first of all, I’d like to apologize for the weirdness occurring within my posts. The interaction between WordPress and my iPad leaves something to be desired. In MI 3, I decided to try something different. I entered text as captions to the paintings instead of separately. I hoped thereby to avoid the oversized images that keep showing up no matter how I strive to reduce them. Didn’t work. This time I’m going to try no text between images, so all explanation is presented up here. [After I got back home, to my computer, I was able to fix the outsized images.]
I’m posting four images today. Two paintings and two geometric designs. The designs are self-explanatory if you read MI1 about the sacred geometry group. The first, “Ten Thousands Islands” is a scene at the National Wildlife Refuge of that name. Mary and I met up with her Wednesday group of outdoor painters. It involved lugging our gear into the refuge about half a mile. Since I need a chair to sit on while painting, I had to carry said chair as well as bear the backpack containing my Soltek easel, paints, brushes and all the other miscellaneous items required by an artist in the field. When we got to the lookout structure where the other artists, earlier risers than we, were gathered, prime spots on the structure were all occupied. But we had spotted something more interesting on the left side anyway, so we set up side by side facing into the sun but with a keyhole view of an entire community of birds. Photographers kept getting in our way, even a fisherman who thought he needed to see if fish were biting. Thank goodness they weren’t.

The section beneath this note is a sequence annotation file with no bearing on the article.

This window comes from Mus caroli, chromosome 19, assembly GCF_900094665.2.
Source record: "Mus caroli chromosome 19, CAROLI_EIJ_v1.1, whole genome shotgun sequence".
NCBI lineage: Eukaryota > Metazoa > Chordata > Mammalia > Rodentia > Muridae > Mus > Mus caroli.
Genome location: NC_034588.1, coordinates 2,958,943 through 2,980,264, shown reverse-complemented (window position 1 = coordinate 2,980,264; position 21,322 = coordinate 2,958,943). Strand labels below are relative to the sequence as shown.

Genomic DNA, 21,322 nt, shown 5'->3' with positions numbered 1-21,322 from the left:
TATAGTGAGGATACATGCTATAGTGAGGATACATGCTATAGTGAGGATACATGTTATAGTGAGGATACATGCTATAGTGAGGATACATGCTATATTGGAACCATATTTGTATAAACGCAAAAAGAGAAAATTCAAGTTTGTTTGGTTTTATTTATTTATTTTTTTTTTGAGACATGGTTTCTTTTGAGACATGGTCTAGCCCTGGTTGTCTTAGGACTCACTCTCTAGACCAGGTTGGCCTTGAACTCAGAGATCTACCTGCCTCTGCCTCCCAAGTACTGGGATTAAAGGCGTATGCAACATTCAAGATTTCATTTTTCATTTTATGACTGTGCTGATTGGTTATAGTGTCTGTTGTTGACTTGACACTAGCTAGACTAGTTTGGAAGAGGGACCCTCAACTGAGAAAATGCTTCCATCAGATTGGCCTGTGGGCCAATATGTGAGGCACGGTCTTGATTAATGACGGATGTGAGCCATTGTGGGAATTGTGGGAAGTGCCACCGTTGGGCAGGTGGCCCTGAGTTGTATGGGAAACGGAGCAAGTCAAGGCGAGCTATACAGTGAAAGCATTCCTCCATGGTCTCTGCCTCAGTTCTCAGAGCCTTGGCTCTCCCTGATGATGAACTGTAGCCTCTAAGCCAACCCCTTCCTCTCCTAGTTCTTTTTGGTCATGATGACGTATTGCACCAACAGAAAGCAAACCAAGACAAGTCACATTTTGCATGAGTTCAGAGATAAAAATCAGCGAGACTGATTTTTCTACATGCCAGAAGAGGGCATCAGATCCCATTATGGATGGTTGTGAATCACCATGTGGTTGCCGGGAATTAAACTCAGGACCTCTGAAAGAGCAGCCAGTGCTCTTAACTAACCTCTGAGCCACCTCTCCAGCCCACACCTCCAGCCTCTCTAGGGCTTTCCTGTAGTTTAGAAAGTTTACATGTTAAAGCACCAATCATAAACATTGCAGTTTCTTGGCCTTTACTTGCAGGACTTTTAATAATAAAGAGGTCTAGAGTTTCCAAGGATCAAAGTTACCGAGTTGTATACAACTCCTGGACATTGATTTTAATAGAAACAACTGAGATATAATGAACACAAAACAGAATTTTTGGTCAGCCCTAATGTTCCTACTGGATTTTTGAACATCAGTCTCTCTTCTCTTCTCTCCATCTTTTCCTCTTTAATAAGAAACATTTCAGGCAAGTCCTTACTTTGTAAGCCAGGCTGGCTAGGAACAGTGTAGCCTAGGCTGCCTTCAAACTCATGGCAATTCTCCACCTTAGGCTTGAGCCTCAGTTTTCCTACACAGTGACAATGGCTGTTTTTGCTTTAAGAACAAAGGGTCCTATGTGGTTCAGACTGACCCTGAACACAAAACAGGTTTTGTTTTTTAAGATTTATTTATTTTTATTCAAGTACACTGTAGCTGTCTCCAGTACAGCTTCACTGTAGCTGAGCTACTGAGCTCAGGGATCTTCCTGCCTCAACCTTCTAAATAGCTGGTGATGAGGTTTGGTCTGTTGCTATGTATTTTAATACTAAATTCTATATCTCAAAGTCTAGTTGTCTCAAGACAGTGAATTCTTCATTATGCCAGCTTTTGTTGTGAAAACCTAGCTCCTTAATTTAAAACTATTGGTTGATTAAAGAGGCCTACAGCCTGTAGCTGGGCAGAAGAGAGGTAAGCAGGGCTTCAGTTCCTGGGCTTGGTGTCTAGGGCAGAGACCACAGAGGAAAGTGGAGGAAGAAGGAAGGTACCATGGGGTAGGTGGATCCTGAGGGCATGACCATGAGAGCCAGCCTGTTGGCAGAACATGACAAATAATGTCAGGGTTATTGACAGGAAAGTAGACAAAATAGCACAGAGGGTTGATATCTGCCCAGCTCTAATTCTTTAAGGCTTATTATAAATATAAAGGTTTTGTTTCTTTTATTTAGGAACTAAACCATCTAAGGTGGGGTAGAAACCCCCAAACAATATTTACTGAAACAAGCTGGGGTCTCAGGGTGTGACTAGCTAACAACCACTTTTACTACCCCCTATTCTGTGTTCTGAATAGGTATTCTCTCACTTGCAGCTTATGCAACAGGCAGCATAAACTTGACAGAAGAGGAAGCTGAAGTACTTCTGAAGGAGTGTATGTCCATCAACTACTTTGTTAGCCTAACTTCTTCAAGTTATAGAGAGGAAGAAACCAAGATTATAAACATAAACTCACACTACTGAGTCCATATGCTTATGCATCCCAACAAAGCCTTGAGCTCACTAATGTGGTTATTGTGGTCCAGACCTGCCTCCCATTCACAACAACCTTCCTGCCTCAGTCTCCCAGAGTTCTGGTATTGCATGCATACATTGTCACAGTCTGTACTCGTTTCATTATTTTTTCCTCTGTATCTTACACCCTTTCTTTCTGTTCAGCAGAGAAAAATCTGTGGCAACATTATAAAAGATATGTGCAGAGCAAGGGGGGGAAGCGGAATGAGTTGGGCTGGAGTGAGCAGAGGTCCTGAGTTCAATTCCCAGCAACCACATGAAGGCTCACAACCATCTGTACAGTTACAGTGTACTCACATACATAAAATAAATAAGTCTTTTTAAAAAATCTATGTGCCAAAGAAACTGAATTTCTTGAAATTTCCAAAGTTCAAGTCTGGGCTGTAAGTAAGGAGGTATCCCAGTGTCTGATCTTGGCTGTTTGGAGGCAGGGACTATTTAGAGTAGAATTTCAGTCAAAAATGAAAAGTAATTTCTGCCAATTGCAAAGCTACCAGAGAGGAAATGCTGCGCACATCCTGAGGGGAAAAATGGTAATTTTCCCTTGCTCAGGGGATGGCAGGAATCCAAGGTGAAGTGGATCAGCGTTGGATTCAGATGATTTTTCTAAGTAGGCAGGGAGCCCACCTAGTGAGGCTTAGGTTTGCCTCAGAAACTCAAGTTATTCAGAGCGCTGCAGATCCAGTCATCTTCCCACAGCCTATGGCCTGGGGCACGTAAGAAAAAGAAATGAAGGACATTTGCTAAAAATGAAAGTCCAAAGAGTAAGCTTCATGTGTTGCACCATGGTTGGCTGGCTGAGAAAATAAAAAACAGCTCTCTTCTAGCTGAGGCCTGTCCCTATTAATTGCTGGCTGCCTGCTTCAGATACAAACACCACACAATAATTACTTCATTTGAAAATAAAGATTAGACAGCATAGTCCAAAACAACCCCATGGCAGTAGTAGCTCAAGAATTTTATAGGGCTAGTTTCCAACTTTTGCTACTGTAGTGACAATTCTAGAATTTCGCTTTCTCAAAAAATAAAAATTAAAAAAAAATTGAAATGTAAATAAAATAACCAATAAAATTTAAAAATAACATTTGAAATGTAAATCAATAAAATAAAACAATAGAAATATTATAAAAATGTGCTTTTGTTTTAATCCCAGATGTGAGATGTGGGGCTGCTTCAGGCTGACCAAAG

It was a huge white pelican that had first caught my eye as we trudged past an opening in the vegetation. I thought it might be a statue installed for the benefit of tourists. Then it moseyed on. It had a mate nearby, but they were apparently working the crowd separately, the crowd being mostly cormorants. I began Ten Thousand Islands first as solely a landscape, inserting a bird when one showed up in a good spot. The small island in the back always had at least five cormorants on it, and the pelican visited there too. The pelican finally popped up on the near island and I quickly popped it into the painting. I’m sure I understated the size of it, but I’m not about to ruin a good painting for the sake of technical verity!
The second painting captures the fountain in Mackle Park. Although there were many varieties of birds all around us, including a woodpecker with a little red splash of head covering, dogs dominated. The path is a favorite for dog walkers. My composition did not permit inclusion of a lot of dogs or birds. One duck represents all the fauna. The Palm tree is the first that I have painted during this trip.
My “Joyful Geometry” pieces, nos. 2 and 3: